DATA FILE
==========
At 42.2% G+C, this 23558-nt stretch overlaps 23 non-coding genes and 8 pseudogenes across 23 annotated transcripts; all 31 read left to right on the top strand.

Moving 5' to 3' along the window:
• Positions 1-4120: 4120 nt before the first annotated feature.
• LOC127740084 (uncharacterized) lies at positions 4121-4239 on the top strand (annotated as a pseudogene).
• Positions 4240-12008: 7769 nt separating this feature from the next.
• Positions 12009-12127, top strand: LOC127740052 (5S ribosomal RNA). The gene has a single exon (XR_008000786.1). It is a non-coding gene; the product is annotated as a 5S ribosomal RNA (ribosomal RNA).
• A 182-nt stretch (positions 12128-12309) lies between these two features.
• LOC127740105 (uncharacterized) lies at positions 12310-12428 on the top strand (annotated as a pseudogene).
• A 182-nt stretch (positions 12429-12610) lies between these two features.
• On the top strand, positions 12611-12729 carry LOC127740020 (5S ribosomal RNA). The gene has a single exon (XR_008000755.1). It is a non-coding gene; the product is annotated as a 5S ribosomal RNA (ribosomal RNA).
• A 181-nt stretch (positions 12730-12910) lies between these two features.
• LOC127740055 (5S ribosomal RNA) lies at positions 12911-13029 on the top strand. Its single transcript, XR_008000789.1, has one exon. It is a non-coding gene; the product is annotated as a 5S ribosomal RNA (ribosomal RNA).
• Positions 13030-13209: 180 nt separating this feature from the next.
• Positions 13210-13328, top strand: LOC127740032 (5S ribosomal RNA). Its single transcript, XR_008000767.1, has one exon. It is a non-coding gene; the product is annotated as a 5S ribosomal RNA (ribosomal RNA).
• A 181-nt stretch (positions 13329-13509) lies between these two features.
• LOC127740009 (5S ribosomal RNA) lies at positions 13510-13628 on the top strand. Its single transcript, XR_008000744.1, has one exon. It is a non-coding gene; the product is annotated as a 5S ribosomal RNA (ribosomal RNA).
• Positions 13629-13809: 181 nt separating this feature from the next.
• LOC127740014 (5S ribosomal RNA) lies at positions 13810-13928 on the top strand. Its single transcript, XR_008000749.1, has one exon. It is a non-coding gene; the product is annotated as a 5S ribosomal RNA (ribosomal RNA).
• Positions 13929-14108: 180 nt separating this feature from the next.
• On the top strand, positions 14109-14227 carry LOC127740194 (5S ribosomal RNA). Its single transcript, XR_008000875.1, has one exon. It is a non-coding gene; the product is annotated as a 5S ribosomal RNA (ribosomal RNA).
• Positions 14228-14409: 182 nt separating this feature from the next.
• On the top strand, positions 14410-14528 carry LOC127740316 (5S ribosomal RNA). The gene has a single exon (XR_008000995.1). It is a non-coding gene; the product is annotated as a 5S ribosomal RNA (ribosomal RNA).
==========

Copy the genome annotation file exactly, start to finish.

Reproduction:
At 42.2% G+C, this 23558-nt stretch overlaps 23 non-coding genes and 8 pseudogenes across 23 annotated transcripts; all 31 read left to right on the top strand.

Moving 5' to 3' along the window:
• Positions 1-4120: 4120 nt before the first annotated feature.
• LOC127740084 (uncharacterized) lies at positions 4121-4239 on the top strand (annotated as a pseudogene).
• Positions 4240-12008: 7769 nt separating this feature from the next.
• Positions 12009-12127, top strand: LOC127740052 (5S ribosomal RNA). The gene has a single exon (XR_008000786.1). It is a non-coding gene; the product is annotated as a 5S ribosomal RNA (ribosomal RNA).
• A 182-nt stretch (positions 12128-12309) lies between these two features.
• LOC127740105 (uncharacterized) lies at positions 12310-12428 on the top strand (annotated as a pseudogene).
• A 182-nt stretch (positions 12429-12610) lies between these two features.
• On the top strand, positions 12611-12729 carry LOC127740020 (5S ribosomal RNA). The gene has a single exon (XR_008000755.1). It is a non-coding gene; the product is annotated as a 5S ribosomal RNA (ribosomal RNA).
• A 181-nt stretch (positions 12730-12910) lies between these two features.
• LOC127740055 (5S ribosomal RNA) lies at positions 12911-13029 on the top strand. Its single transcript, XR_008000789.1, has one exon. It is a non-coding gene; the product is annotated as a 5S ribosomal RNA (ribosomal RNA).
• Positions 13030-13209: 180 nt separating this feature from the next.
• Positions 13210-13328, top strand: LOC127740032 (5S ribosomal RNA). Its single transcript, XR_008000767.1, has one exon. It is a non-coding gene; the product is annotated as a 5S ribosomal RNA (ribosomal RNA).
• A 181-nt stretch (positions 13329-13509) lies between these two features.
• LOC127740009 (5S ribosomal RNA) lies at positions 13510-13628 on the top strand. Its single transcript, XR_008000744.1, has one exon. It is a non-coding gene; the product is annotated as a 5S ribosomal RNA (ribosomal RNA).
• Positions 13629-13809: 181 nt separating this feature from the next.
• LOC127740014 (5S ribosomal RNA) lies at positions 13810-13928 on the top strand. Its single transcript, XR_008000749.1, has one exon. It is a non-coding gene; the product is annotated as a 5S ribosomal RNA (ribosomal RNA).
• Positions 13929-14108: 180 nt separating this feature from the next.
• On the top strand, positions 14109-14227 carry LOC127740194 (5S ribosomal RNA). Its single transcript, XR_008000875.1, has one exon. It is a non-coding gene; the product is annotated as a 5S ribosomal RNA (ribosomal RNA).
• Positions 14228-14409: 182 nt separating this feature from the next.
• On the top strand, positions 14410-14528 carry LOC127740316 (5S ribosomal RNA). The gene has a single exon (XR_008000995.1). It is a non-coding gene; the product is annotated as a 5S ribosomal RNA (ribosomal RNA).